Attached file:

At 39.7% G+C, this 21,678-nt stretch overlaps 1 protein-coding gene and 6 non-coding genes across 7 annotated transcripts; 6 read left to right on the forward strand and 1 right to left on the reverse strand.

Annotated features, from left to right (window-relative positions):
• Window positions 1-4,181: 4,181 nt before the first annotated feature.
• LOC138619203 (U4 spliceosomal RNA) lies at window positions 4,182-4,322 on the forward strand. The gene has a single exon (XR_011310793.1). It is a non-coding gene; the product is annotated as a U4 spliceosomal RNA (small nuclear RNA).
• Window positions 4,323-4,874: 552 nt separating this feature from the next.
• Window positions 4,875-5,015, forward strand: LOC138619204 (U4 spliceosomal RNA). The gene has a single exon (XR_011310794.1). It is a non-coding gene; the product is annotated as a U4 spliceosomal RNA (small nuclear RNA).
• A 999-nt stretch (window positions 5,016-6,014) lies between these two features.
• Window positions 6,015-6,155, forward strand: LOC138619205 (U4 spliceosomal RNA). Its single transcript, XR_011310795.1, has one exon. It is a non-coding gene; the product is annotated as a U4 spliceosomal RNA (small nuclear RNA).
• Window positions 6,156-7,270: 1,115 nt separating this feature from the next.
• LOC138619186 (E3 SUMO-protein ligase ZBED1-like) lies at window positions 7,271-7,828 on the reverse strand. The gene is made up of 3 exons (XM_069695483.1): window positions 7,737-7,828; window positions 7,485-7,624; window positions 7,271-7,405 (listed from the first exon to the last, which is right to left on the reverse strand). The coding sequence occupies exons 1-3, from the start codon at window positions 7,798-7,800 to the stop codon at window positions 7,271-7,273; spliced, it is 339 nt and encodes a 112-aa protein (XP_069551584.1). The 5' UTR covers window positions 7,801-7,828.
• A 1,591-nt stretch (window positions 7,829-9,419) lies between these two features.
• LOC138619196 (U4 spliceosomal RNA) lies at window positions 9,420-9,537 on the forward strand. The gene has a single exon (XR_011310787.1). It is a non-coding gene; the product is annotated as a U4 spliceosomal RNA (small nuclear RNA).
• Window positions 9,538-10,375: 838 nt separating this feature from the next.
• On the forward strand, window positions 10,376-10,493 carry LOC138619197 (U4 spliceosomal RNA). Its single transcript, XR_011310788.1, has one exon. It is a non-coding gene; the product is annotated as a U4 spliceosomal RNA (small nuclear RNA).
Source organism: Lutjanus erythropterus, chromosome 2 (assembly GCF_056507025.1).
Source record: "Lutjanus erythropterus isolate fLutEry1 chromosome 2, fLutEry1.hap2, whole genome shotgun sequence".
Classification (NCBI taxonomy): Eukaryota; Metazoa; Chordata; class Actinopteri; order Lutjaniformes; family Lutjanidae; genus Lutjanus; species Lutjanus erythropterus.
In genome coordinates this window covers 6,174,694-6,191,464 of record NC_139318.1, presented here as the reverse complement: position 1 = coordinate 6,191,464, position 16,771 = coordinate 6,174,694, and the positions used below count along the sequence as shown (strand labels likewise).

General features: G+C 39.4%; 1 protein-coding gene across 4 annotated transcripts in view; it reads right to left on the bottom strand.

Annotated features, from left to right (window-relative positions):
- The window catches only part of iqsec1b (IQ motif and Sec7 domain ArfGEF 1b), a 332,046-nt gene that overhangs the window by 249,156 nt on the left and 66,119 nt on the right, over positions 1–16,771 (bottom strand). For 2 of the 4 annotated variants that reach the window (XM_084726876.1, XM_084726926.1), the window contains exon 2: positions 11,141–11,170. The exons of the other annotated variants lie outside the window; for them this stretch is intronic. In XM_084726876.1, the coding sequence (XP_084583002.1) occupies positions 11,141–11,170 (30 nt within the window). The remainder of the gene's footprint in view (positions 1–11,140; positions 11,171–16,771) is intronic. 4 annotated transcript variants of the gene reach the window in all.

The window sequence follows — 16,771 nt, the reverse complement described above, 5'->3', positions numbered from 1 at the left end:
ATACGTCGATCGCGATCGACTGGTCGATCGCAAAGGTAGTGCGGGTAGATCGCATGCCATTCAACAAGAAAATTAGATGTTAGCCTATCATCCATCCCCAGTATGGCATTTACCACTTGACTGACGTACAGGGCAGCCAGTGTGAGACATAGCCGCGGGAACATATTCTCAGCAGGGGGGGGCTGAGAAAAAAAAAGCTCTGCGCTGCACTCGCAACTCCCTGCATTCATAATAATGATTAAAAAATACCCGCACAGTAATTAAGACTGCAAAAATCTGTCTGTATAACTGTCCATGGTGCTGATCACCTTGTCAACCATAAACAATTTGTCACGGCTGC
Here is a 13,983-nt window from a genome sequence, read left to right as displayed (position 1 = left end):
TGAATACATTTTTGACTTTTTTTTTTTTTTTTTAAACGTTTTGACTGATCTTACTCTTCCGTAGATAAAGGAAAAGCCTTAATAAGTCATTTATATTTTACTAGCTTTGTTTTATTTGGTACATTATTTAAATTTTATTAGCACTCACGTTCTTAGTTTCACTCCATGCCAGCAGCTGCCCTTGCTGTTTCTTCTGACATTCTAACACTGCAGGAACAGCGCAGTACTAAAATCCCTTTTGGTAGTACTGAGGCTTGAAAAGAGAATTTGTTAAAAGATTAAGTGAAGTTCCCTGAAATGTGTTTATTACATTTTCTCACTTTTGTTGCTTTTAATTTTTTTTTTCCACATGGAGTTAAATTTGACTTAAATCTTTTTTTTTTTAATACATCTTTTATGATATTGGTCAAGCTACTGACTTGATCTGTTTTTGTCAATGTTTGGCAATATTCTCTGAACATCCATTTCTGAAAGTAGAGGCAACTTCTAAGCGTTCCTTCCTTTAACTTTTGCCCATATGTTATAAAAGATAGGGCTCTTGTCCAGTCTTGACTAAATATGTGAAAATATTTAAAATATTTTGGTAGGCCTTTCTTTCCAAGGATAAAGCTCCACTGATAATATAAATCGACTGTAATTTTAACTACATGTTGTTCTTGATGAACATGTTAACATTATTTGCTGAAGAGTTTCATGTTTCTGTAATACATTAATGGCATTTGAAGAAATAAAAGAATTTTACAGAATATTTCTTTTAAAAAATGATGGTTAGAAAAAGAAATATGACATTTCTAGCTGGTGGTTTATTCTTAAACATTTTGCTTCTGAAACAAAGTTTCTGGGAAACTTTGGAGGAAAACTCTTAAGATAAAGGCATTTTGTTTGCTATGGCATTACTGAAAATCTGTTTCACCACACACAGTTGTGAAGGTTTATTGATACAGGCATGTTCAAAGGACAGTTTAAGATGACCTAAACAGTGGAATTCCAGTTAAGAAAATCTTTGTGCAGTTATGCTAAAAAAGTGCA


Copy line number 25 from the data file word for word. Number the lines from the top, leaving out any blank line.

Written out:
TGAATACATTTTTGACTTTTTTTTTTTTTTTTTAAACGTTTTGACTGATCTTACTCTTCCGTAGATAAAGGAAAAGCCTTAATAAGTCATTTATATTTTACTAGCTTTGTTTTATTTGGTACATTATTTAAATTTTATTAGCACTCACGTTCTTAGTTTCACTCCATGCCAGCAGCTGCCCTTGCTGTTTCTTCTGACATTCTAACACTGCAGGAACAGCGCAGTACTAAAATCCCTTTTGGTAGTACTGAGGCTTGAAAAGAGAATTTGTTAAAAGATTAAGTGAAGTTCCCTGAAATGTGTTTATTACATTTTCTCACTTTTGTTGCTTTTAATTTTTTTTTTCCACATGGAGTTAAATTTGACTTAAATCTTTTTTTTTTTAATACATCTTTTATGATATTGGTCAAGCTACTGACTTGATCTGTTTTTGTCAATGTTTGGCAATATTCTCTGAACATCCATTTCTGAAAGTAGAGGCAACTTCTAAGCGTTCCTTCCTTTAACTTTTGCCCATATGTTATAAAAGATAGGGCTCTTGTCCAGTCTTGACTAAATATGTGAAAATATTTAAAATATTTTGGTAGGCCTTTCTTTCCAAGGATAAAGCTCCACTGATAATATAAATCGACTGTAATTTTAACTACATGTTGTTCTTGATGAACATGTTAACATTATTTGCTGAAGAGTTTCATGTTTCTGTAATACATTAATGGCATTTGAAGAAATAAAAGAATTTTACAGAATATTTCTTTTAAAAAATGATGGTTAGAAAAAGAAATATGACATTTCTAGCTGGTGGTTTATTCTTAAACATTTTGCTTCTGAAACAAAGTTTCTGGGAAACTTTGGAGGAAAACTCTTAAGATAAAGGCATTTTGTTTGCTATGGCATTACTGAAAATCTGTTTCACCACACACAGTTGTGAAGGTTTATTGATACAGGCATGTTCAAAGGACAGTTTAAGATGACCTAAACAGTGGAATTCCAGTTAAGAAAATCTTTGTGCAGTTATGCTAAAAAAGTGCA